Ram Mandir

In a remarkable feat of engineering, the Ram Mandir in Ayodhya has been constructed to withstand the test of time, with experts predicting that it won’t require any repairs for the next thousand years. The Shriram Janmabhoomi Teerth Kshetra Trust’s General Secretary, Champat Rai, proudly declared that not even an earthquake measuring 6.5 on the Richter scale could shake the foundation of this magnificent structure.

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The Ram Mandir’s construction is a testament to the craftsmanship of skilled artisans. A whopping 17,000 granite stones, each weighing an impressive 2 tons, have been sourced for the temple’s construction. The plinth is constructed using 4 lakh cubic feet of pink stones from Mirzapur, while the spire has been elegantly sculpted from 1 lakh cubic feet of carved marble from Bansi Paharpur in Rajasthan.

As of today, more than 80% of the construction work on the ground floor is complete. The temple boasts 162 exquisitely carved pillars, with over 4,500 idols depicting scenes from the Treta Yug, skillfully crafted by artisans hailing from Kerala and Rajasthan.

Vinod Kumar Mehta, the project director from L&T, the firm tasked with building the temple, shared the secrets of its incredible durability. The foundation of the temple, extending 50 feet deep, has been meticulously constructed using a combination of stones, cement, and other robust materials. What’s striking is the absence of steel or iron in the entire temple, ensuring its longevity and sturdiness.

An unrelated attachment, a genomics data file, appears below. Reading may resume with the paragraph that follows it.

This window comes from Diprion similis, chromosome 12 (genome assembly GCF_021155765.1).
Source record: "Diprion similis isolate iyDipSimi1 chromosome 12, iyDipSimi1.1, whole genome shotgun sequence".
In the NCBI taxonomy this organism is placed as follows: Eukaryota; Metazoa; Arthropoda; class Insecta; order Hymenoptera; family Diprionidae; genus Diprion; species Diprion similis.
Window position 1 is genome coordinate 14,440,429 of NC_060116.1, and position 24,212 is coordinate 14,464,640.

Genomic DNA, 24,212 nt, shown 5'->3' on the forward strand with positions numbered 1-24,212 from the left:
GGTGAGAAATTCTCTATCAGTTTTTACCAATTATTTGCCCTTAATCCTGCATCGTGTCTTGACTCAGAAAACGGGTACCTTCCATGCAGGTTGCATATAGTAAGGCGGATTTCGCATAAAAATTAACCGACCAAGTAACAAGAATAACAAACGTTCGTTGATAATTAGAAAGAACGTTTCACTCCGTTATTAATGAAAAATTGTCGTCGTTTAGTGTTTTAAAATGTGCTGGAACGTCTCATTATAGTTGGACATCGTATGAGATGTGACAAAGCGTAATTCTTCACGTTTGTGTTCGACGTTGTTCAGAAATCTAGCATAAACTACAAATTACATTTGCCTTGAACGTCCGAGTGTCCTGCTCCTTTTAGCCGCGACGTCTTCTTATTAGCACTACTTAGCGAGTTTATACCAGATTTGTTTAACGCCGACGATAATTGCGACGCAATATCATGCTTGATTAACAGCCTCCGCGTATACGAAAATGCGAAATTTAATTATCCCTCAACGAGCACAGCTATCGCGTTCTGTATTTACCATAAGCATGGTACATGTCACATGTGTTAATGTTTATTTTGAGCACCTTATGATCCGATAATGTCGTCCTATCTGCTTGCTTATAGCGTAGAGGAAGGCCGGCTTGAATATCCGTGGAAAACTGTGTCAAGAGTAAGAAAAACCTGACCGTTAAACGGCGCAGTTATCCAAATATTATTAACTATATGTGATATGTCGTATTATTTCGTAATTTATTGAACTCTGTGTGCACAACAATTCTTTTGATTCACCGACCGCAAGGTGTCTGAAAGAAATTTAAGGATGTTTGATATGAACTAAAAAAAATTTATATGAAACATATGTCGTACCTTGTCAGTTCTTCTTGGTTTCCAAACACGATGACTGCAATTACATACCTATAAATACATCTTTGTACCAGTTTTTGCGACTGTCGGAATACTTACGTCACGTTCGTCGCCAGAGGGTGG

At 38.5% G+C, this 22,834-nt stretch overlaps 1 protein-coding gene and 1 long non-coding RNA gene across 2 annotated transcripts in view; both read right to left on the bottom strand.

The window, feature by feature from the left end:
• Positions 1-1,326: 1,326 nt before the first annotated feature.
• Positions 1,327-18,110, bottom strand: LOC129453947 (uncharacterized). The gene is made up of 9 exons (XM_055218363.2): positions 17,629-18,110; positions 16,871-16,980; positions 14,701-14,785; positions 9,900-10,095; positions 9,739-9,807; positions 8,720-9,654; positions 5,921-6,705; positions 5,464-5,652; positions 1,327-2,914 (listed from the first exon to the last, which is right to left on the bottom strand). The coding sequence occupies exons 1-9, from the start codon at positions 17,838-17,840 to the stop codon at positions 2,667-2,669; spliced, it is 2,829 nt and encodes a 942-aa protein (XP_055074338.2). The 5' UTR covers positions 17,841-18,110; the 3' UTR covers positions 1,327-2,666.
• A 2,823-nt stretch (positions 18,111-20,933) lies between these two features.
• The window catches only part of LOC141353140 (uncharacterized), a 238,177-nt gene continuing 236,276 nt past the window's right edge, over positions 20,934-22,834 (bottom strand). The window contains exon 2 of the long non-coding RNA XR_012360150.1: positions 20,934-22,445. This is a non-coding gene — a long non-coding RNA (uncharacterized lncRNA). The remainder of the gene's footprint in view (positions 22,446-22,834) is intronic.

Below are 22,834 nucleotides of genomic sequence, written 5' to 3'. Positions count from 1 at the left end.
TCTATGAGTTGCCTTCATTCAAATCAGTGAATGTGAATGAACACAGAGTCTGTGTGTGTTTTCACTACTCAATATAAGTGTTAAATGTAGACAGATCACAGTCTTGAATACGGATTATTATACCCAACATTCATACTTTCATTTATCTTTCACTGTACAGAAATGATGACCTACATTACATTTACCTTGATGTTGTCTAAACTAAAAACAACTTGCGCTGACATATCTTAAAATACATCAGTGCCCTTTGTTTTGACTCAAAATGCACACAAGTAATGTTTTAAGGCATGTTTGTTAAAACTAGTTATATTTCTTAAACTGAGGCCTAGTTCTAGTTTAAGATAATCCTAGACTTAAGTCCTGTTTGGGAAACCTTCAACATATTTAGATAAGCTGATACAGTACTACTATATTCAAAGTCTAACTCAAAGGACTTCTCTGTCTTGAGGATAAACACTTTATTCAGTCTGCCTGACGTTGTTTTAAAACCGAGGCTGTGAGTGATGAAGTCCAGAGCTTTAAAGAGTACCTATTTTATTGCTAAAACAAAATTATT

The intricate frame of the temple showcases the beauty of marble, and the teakwood doors from Maharashtra add to its allure. With meticulous carving work underway, the temple is taking shape as an embodiment of art and devotion.

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The much-anticipated moment when the idol of Ram Lalla will be consecrated in the sanctum sanctorum is drawing near. The Trust has announced that the installation will occur on any day between January 15 and 24. By October, the ground floor’s construction will be completed, a significant milestone in this monumental project.

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